Dismissed Pelters

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Hiding stick to pave way for the carrot, the government recently announced an amnesty for the first time stone pelters. But there are various people who were dismissed from the government services for the same crime, reports Umar Mukhtar

On August 24, 2016, Ghulam Mohiddin Sheikh, a resident of Logripora Bomai, was with his kids, waiting for the dinner to be served. Then, his phone rang. Shocked, he signalled his kids keep mum. It was Station House Officer (SHO) of Bomai police station on the line and he was summoned.

‘We have to talk, report to the police station next morning,’ the officer told Sheikh, and the phone hung. No reasons sought. That night, Sheikhs’ had no dinner.

For the entire night, Sheikh said, he was thinking of the possibilities of being summoned to the police station but he could not figure it out. “I was confident as I had done nothing wrong,” Sheikh said.

Next morning, Sheikh reached the station and he was arrested. Before he could ask a reason, he was told that he had attacked police station Bomai and was instigating youth, and organising protests.

For 10 days he was in the lockup. Then, Public Safety Act was slapped on him. Soon, Sheikh was driven to Kupwara Sub Jail. Sheikh, a father of four kids including two daughters, all in school, was a worried man. Even his wife was not doing well.

As he was struggling to accept the destiny, he got another shock: He was terminated from his services. A laboratory assistant in education department since 1993, he was jobless in jail.

“The principal of my Higher Secondary School came personally to meet me in jail around 9 pm, one night, and handed over the termination letter to me,” Sheikh remembers. “The irony is that termination orders were issued without any departmental inquiry.”

In the post-Burhan Wani days, Jammu and Kashmir Police acted tough to save the situation from getting worse. Its intelligence wing prepared a list of about 150 government employees, including some gazetted officers, who were allegedly “involved in protests”. The list was then sent to the government for action.

Finally, 12 state government employees were sacked including Sheikh. “The law has taken its course,” the then Education Minister Naeem Akhtar was quoted saying. “These are only the worst cases”. The employees were terminated on charges of posing threat to security, sovereignty and integrity of the state besides flouting the services rules.

Interestingly, Naeem Akhtar along with other four employees was personally dismissed in 1990 for ‘taking part’ in protests, triggering a three-month shutdown by government workers.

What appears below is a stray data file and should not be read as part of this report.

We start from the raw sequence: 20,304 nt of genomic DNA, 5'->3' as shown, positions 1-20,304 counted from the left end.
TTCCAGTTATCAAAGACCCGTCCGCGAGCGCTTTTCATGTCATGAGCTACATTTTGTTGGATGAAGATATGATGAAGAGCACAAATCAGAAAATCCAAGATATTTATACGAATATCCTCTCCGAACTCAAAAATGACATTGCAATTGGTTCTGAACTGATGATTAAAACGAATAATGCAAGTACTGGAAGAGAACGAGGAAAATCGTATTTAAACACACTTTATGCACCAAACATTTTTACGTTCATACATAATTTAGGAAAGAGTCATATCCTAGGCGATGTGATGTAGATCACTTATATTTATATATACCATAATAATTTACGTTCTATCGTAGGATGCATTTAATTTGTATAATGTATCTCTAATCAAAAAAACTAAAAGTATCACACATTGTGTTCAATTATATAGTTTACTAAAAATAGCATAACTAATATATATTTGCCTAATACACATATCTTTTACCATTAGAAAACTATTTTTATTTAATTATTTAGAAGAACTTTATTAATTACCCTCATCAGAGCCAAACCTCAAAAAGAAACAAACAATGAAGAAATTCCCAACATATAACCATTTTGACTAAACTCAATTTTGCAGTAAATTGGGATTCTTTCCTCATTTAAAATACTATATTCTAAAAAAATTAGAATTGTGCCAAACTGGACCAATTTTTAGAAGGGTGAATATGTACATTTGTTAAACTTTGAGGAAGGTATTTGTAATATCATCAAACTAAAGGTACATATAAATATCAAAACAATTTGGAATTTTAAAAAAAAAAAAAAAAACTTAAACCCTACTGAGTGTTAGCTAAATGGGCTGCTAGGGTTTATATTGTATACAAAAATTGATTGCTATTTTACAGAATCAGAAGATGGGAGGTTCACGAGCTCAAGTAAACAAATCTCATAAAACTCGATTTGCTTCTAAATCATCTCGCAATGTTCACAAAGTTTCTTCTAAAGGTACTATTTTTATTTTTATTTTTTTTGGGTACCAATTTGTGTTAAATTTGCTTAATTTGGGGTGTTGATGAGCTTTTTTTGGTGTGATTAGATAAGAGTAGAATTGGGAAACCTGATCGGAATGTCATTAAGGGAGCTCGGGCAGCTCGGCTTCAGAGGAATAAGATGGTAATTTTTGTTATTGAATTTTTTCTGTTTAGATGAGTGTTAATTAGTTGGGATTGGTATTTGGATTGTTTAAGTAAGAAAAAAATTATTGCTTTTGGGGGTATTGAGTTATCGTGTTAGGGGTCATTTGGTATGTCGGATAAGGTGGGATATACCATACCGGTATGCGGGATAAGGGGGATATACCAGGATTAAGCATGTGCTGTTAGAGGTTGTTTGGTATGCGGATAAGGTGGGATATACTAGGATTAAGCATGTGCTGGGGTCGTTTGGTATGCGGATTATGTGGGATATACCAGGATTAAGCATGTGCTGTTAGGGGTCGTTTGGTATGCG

After three months of detention, the PSA of Sheikh was quashed by the High Court and Sheikh walked a free man again. His relatives and neighbours crowded to congratulate him. But Sheikh knew this freedom was short-lived. Two days later, he was again summoned by the police.

 “They told me that they have my footage of taking part in protests,” Sheikh said.  After two days in the lock-up, Sheikh was sent to Baramulla Sub Jail. Twenty days later, he was released on bail. Now he is attending court hearings and waits for the verdict.

But he still has to feed his family. He works as a salesman in a pesticide shop for Rs 2500, a month. Sheikh’s daughters have dropped out of college. The family has sold part of the land to pay the legal charges for defending the case.

Mohammad Ramzan Naik, then 58, was busy repairing the defunct motor of public health engineering (PHE) department and had grease still on his hands when he was arrested last year. Driven to Zainapora police station in Shopian and was locked up. Naik has been a  PHE Field Mechanic since 1985.

When the SHO summoned Naik, he said he will come once he finishes his work. He was at work and the police came. In the police station, he was accused of crimes that a person of his age rarely does. He was told that he attacked DySP Zainapora and has burnt the Zainapora Police station.

“How can a man who is about to retire from his service resort to such things?” questions Naik. “I denied all that rubbish.” But Naik accepted being part of some non-violent protests on several Fridays.

“Everybody knows the situation then. It would have been dangerous for me and my family if I would not have come out to join the protestors,” Naik said.

For five weeks, he was in police lock-up. His wife would come and see him in the police station and one day she told him he has been terminated from his services.

“I was planning for the retirement now; I have all my life served the department. How can they do this to me, there is nothing proven yet,” laments Naik.

Naik has 90-year-old mother, wife and four children to feed. To feed the family, his children go as labourers, his daughters have dropped out of college.

Another sacked employee is so threatened that he spoke off the record. “Our families suffer for the fault that we never did,” he said. “I think, to contain the protests and to pressurize others they made us scapegoats.”

Though the Employees Joint Action Committee (EJAC) termed the sacking ‘unjustified and one-sided’, nobody helped them. As the government announced an amnesty for the first timer stone pelters, these 12 employees were also seen on the road, in a small protest, seeking a rethink.

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